Weekly Newsletter

04 March 2024

Weekly Newsletter

04 March 2024

Why are hybrids finding success in Europe’s slowing BEV market?

Concerns about affordability and charging infrastructure are slowing BEV market growth, but FHEVs and PHEVs are seeing success.

Eve Thomas February 26 2024

Consumer purchasing habits are demonstrating a growing preference for hybrid vehicles, a bridge technology which mitigates fears of dead batteries and limited charging opportunities associated with electric vehicles (EVs).

The trend has sparked a shift away from battery electric vehicle (BEV) ambitions, with Mercedes-Benz being the most recent carmaker to reconsider its electrification goal. The company had expected that 50% of sales would be comprised of EVs by 2025, but has now delayed the target until 2030.

The slowing European BEV market

Despite the recent assertions of BMW’s chief financial officer that the BEV market has reached a “tipping point” and that “future volume growth will primarily come from battery electric vehicles,” growth in the BEV market is slowing.

2023 saw global growth of 35% year on year in the sale of passenger vehicle BEVs, driven primarily by China, where 10.3 million units were sold across the country’s BEV and plug-in hybrid electric vehicles (PHEV) markets. However, demand has been falling across European and US markets, as high price points have deterred consumers.

Of the reasons behind Europe’s slowing growth, GlobalData analyst Al Bedwell told our sister site Just Auto: “The European BEV market is undergoing a period of slow growth as financially stressed buyers are deterred by high sticker prices, and, of course, range and charging anxiety remains an issue for many prospective BEV drivers.”

The high sticker prices are thanks to the expenses associated with BEV development, exacerbated as European brands have primarily innovated in the premium sector. European campaign group Transport and Environment noted that 75 BEV models are available for under €20,000 in China, compared to one in Europe, reporting that: “The disproportionate focus of carmakers towards larger, more premium models has resulted in high prices for BEVs in Europe.”

It continued: “While the average BEV price has fallen in China by over 50% since 2015 thanks to, in part, a greater focus on affordable mass market EVs and supply chain integration, the average European BEV price has increased by €18,000, illustrating how different OEM strategies can lead to very different outcomes for consumers.”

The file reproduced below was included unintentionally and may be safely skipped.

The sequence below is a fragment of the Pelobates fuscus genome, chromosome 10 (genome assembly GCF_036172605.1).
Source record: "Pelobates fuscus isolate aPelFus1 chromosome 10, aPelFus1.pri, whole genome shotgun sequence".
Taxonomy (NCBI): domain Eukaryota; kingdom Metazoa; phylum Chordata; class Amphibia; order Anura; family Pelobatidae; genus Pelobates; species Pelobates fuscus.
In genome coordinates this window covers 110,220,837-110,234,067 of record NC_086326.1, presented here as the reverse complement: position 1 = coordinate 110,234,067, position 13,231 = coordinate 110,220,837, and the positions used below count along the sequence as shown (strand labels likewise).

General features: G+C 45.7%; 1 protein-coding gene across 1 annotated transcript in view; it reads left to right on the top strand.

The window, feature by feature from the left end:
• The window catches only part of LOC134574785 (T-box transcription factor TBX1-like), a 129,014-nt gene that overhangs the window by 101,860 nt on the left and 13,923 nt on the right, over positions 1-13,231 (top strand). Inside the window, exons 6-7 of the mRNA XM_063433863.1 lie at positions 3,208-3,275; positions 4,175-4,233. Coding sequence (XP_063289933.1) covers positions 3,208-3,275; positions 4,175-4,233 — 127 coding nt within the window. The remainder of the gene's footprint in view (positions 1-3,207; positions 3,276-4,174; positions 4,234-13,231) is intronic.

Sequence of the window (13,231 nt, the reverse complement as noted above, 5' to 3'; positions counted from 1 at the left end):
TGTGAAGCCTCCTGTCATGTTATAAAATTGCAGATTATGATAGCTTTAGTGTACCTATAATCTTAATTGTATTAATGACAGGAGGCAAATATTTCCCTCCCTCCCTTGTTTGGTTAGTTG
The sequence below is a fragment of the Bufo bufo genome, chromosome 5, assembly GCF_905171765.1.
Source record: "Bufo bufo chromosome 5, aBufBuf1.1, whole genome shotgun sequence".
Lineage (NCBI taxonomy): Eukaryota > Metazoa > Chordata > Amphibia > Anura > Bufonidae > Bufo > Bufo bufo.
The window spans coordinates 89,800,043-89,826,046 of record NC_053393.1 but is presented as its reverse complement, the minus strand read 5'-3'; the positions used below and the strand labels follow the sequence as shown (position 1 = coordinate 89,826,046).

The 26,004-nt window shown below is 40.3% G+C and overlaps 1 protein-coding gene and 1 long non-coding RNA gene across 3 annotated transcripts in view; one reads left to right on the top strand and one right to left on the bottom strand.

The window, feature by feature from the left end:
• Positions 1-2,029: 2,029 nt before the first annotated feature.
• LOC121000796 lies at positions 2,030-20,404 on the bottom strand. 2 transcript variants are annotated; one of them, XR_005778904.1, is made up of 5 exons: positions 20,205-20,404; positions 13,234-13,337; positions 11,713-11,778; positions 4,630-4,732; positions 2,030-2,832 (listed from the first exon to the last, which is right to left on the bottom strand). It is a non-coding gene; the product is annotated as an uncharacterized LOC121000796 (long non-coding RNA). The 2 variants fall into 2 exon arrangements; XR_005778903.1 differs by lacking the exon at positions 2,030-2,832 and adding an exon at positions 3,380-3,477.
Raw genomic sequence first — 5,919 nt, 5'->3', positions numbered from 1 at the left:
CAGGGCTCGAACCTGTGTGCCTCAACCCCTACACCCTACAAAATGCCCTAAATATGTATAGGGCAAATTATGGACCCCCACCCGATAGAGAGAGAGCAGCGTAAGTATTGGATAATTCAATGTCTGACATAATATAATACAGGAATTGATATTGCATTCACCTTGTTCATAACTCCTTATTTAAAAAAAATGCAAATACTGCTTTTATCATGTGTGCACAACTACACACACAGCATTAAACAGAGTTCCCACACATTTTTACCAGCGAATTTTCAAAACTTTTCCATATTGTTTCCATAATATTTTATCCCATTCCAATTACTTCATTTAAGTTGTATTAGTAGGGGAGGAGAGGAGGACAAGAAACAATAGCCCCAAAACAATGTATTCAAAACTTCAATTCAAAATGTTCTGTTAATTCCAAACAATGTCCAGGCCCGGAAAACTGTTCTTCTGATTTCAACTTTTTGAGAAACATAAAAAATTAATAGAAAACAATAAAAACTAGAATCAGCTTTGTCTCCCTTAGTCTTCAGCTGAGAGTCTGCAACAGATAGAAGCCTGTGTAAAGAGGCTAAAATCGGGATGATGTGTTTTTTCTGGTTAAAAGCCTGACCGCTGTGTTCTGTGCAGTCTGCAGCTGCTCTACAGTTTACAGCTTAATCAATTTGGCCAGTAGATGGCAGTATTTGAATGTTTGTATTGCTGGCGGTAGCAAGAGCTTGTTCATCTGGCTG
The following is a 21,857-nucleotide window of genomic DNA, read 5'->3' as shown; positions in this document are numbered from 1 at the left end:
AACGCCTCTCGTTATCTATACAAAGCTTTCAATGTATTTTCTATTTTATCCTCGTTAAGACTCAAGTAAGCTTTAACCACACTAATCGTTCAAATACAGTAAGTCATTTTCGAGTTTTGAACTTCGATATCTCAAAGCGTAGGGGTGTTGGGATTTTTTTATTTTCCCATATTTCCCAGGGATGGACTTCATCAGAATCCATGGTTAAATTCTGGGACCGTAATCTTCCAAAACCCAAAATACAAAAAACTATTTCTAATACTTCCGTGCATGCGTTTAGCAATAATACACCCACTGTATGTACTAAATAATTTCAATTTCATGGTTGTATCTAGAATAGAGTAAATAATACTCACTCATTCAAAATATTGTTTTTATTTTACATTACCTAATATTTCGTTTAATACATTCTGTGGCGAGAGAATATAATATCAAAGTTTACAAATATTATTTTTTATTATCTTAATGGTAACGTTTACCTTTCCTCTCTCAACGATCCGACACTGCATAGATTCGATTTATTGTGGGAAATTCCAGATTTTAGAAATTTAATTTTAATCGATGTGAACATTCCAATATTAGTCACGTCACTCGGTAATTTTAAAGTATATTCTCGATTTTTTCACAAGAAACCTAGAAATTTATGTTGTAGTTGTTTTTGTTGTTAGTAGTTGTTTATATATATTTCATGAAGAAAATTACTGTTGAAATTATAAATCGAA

The story is different in China, where BEV industry subsidies have boosted the industry significantly, with TS Lombard reporting that Chinese government support totalled upwards of an estimated US$130bn between 2009 and 2021. This resulted in Chinese cars outstripping foreign brands in China – the largest market worldwide – for the first time in decades.

China’s success poses a threat to European manufacturers, as at least 20 Chinese EV firms plan to sell abroad, including Nio, GAC, Great Wall Motors, Geely and SAIC. TS Lombard reported that Chinese BEVs are competitive because “their unbeatable value proposition is price, with Chinese-made budget cars that could be one quarter cheaper than average European brands even with the EU’s current 10% auto import tariff, aided by China’s lower labour costs and dominance of the EV battery supply chain”.

Why PHEVs and FHEVs have found success

Bedwell’s report considers the changing market, and the success that self-charging, or full hybrid electric vehicles (FHEVs), have found: “Regional sales of full hybrid cars, almost exclusively gasoline fueled, have doubled over the last three years and are currently running at circa 300k units per quarter. While there are more players in the market than there were three years ago, it’s not just greater availability that’s driving demand. Drivers of diesel cars reaching the end of lease or ownership terms are likely to find that the choice of cars with that fuel type has diminished since they last changed their vehicle.”

PHEVs are also an option for consumers looking to upgrade, however the high price point paired with concerns around the availability of charging stations has created some resistance.

Yet both have seen success: GlobaData analysis found that PHEV sales were up 39% in 2023, reaching 3.7 million units, whilst FHEV saw a 30% year on year increase driven by markets outside of China. It noted that these were “buyers wanting efficiency, but not wanting or able to afford a plug-in.”

Some companies have seen particular success in the FHEV sector, with Japanese automaker Toyota leading in the industry. Renault, Hyundai, Honda and Ford have also made inroads into the market, although Toyota indubitably dominates.

Bedwell points out, however, that “what is noticeable of course, is, Renault excepted, that none of the significant players in this cohort is a European group.”

He posits that this could be attributable to the likely brevity of the FHEV market window. Although BEV growth is slowing, it is still set to account for over 70% of car sales in Europe by 2030; FHEVs are an effective bridge technology in the transition, but their role will be short-lived. Companies including Volkswagen and Stellantis have currently chosen not to enter the market, with this perhaps in mind.

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